Back to your original question: whom to vote for. Looking at all the candidates, I see no one who will lead us out of this mess quickly. The Republicans are offering mostly people who are eagerly courting the Tea Party voters: way too far right (and promoted by Libertarian corporations, e.g. Koch). The Republican candidates are much further to the right than Obama is to the left. Of course, that is not the way the political operators want us to see it, but I think the actions and words clearly bear it out. They have tried to denounce Obama as a Socialist, but his record doesn't bear this out. Mitt Romney might be along the closest to a traditional Republican conservative and therefore more palatable to me than his fellow Republicans, but not better than Obama from what I can see. 

I know you are a thoughtful person, open to learning from a variety of opinions. I love that. We may or may not vote the same way, but I am so grateful that you are who you are and that you listen to others, trying to understand a different perspective. It's refreshing. 

Give Heidi my love and a big hug!   Oct 20, 2011

Mark Kraakevik – I love that you took the time to write this out. This is very insightful. Thank you. I want to copy it and post it on my blog, so others can see it. I am guessing it will not get the attention it deserves here. Would that be ok?   Oct 20, 2011

Holly – Sure. Thanks for the confidence booster!   Oct 20, 2011

Posted via email from Mark Kraakevik

Sunday, October 16, 2011

Sermon from The EDGE Co - Matt 5:17-20 - The Perfect Law

This next part of the Sermon on the Mount is all about God's law.  

Jesus here reminds us that He has a very high view of God Law.  

He says He did not come to abolish the law, but to fulfill it.  

This is an interesting statement.  A quick read of the gospels might lead you to believe otherwise.  Jesus eats food with his disciples on the sabbath.  Jesus touches lepers.  He stops religious leaders from stoning a woman caught in adultery.  He says, "Neither to I condemn you, go and sin no more."  

Some of us when we hear this, forget everything else we know about Jesus, and take this to mean that while Jesus may seem like a friend to sinners, he is in fact "keeping score" and if that is true, we are all in big trouble.  The next phrase, rather than alleviating our fears, only makes it worse.  

Jesus illustrates the eternality of God's law with a popular story line from contemporary Jewish teachers (5:18). Jesus' smallest letter (NIV), or "jot" (KJV), undoubtedly refers to the Hebrew letter yod, which Jewish teachers said would not pass from the law. They said that when Sarai's name was changed to Sarah, the yod removed from her name cried out from one generation to another, protesting its removal from Scripture, until finally, when Moses changed Oshea's name to Joshua, the yod was returned to Scripture. "So you see," the teachers would say, "not even this smallest letter can pass from the Bible." Jesus makes the same point from this tradition that later rabbis did: even the smallest details of God's law are essential.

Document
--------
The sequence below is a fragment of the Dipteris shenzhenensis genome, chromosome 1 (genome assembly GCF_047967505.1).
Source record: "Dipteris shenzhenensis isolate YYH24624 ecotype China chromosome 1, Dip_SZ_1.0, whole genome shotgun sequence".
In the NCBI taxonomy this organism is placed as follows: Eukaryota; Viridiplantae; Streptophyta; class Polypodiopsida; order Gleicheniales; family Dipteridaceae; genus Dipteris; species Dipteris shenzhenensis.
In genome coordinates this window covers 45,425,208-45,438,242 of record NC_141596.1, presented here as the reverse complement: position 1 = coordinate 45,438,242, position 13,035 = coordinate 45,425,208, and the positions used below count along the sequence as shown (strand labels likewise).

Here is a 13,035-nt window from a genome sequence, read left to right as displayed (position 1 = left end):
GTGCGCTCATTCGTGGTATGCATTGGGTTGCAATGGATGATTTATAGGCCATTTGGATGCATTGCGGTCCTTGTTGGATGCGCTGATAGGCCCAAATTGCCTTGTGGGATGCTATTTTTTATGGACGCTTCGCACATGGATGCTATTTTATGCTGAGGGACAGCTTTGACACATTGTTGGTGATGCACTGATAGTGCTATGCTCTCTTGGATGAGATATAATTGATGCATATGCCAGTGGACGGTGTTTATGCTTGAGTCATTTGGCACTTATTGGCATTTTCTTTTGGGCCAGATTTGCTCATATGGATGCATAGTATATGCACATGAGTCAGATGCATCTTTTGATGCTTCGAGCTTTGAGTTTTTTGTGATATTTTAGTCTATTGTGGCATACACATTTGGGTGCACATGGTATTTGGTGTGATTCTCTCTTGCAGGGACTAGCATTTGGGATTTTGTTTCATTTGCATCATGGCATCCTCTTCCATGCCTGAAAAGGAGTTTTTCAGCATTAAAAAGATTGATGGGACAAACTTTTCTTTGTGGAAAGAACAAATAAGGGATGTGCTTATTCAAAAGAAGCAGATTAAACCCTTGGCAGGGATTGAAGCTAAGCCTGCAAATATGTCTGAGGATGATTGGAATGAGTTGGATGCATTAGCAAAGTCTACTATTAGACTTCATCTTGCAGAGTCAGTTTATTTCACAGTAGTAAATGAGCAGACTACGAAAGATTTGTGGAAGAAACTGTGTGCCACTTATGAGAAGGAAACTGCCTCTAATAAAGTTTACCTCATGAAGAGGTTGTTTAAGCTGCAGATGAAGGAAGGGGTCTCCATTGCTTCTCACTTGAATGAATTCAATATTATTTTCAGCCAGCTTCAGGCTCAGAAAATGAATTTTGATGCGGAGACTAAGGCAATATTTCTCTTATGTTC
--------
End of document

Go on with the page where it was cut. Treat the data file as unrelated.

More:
Live it or teach it poorly, and you will be called the least in the Kingdom

Live it and teach it well, and you will be called the greatest.

Here we should remember the significance "greatness" has in Jesus' day.  We read that the disciples were constantly fighting.  And that their ongoing fight was "who is the greatest disciple?"  "Which one gets to sit at his right and on his left?  

And on several occasions Jesus is quizzed on what he believes to be the "greatest commandment."

To be called great is the World Series MVP award.  

Last night, the TExas Rangers won the American League Penant.  Nelson Cruz was selected ALCS MVP after his postseason-record sixth home run of the series, and he also had a record 13 RBIs. Young hit a pair of two-run doubles in a nine-run third inning that sent the Rangers on their way to becoming the AL’s first consecutive pennant winner since the New York Yankees won four in a row from 1998-01.  Cruz is a great hitter.  

Unless your righteousness surpasses the lay leaders and seminary professors -